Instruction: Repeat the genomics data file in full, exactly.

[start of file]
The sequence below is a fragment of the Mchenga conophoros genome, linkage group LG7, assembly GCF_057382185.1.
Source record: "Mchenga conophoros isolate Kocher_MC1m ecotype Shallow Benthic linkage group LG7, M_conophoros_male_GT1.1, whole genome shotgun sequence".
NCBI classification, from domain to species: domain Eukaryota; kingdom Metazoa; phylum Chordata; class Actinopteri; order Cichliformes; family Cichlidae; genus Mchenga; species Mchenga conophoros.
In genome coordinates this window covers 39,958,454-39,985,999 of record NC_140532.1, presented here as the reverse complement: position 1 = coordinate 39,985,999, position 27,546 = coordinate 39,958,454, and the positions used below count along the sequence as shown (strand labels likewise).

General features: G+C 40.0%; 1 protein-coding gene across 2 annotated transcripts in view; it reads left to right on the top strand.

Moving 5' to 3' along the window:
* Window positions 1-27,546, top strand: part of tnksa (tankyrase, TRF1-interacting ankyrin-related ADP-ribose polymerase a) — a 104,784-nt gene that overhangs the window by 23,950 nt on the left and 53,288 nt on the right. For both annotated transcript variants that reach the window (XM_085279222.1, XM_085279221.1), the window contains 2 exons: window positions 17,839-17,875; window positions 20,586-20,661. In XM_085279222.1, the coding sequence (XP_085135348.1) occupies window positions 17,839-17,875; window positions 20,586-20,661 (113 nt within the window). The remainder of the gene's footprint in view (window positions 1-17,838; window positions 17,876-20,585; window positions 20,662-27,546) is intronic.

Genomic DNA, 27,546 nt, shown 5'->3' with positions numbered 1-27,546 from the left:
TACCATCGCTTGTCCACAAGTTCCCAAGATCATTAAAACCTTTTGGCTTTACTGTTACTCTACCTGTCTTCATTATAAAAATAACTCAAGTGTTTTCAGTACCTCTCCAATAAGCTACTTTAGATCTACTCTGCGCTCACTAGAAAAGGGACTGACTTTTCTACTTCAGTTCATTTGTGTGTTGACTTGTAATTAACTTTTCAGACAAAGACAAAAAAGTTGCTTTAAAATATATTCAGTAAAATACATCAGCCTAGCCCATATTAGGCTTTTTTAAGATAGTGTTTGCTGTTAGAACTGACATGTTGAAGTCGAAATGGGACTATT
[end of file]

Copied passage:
The sequence below is a fragment of the Mchenga conophoros genome, linkage group LG7, assembly GCF_057382185.1.
Source record: "Mchenga conophoros isolate Kocher_MC1m ecotype Shallow Benthic linkage group LG7, M_conophoros_male_GT1.1, whole genome shotgun sequence".
NCBI classification, from domain to species: domain Eukaryota; kingdom Metazoa; phylum Chordata; class Actinopteri; order Cichliformes; family Cichlidae; genus Mchenga; species Mchenga conophoros.
In genome coordinates this window covers 39,958,454-39,985,999 of record NC_140532.1, presented here as the reverse complement: position 1 = coordinate 39,985,999, position 27,546 = coordinate 39,958,454, and the positions used below count along the sequence as shown (strand labels likewise).

General features: G+C 40.0%; 1 protein-coding gene across 2 annotated transcripts in view; it reads left to right on the top strand.

Moving 5' to 3' along the window:
* Window positions 1-27,546, top strand: part of tnksa (tankyrase, TRF1-interacting ankyrin-related ADP-ribose polymerase a) — a 104,784-nt gene that overhangs the window by 23,950 nt on the left and 53,288 nt on the right. For both annotated transcript variants that reach the window (XM_085279222.1, XM_085279221.1), the window contains 2 exons: window positions 17,839-17,875; window positions 20,586-20,661. In XM_085279222.1, the coding sequence (XP_085135348.1) occupies window positions 17,839-17,875; window positions 20,586-20,661 (113 nt within the window). The remainder of the gene's footprint in view (window positions 1-17,838; window positions 17,876-20,585; window positions 20,662-27,546) is intronic.

Genomic DNA, 27,546 nt, shown 5'->3' with positions numbered 1-27,546 from the left:
TACCATCGCTTGTCCACAAGTTCCCAAGATCATTAAAACCTTTTGGCTTTACTGTTACTCTACCTGTCTTCATTATAAAAATAACTCAAGTGTTTTCAGTACCTCTCCAATAAGCTACTTTAGATCTACTCTGCGCTCACTAGAAAAGGGACTGACTTTTCTACTTCAGTTCATTTGTGTGTTGACTTGTAATTAACTTTTCAGACAAAGACAAAAAAGTTGCTTTAAAATATATTCAGTAAAATACATCAGCCTAGCCCATATTAGGCTTTTTTAAGATAGTGTTTGCTGTTAGAACTGACATGTTGAAGTCGAAATGGGACTATT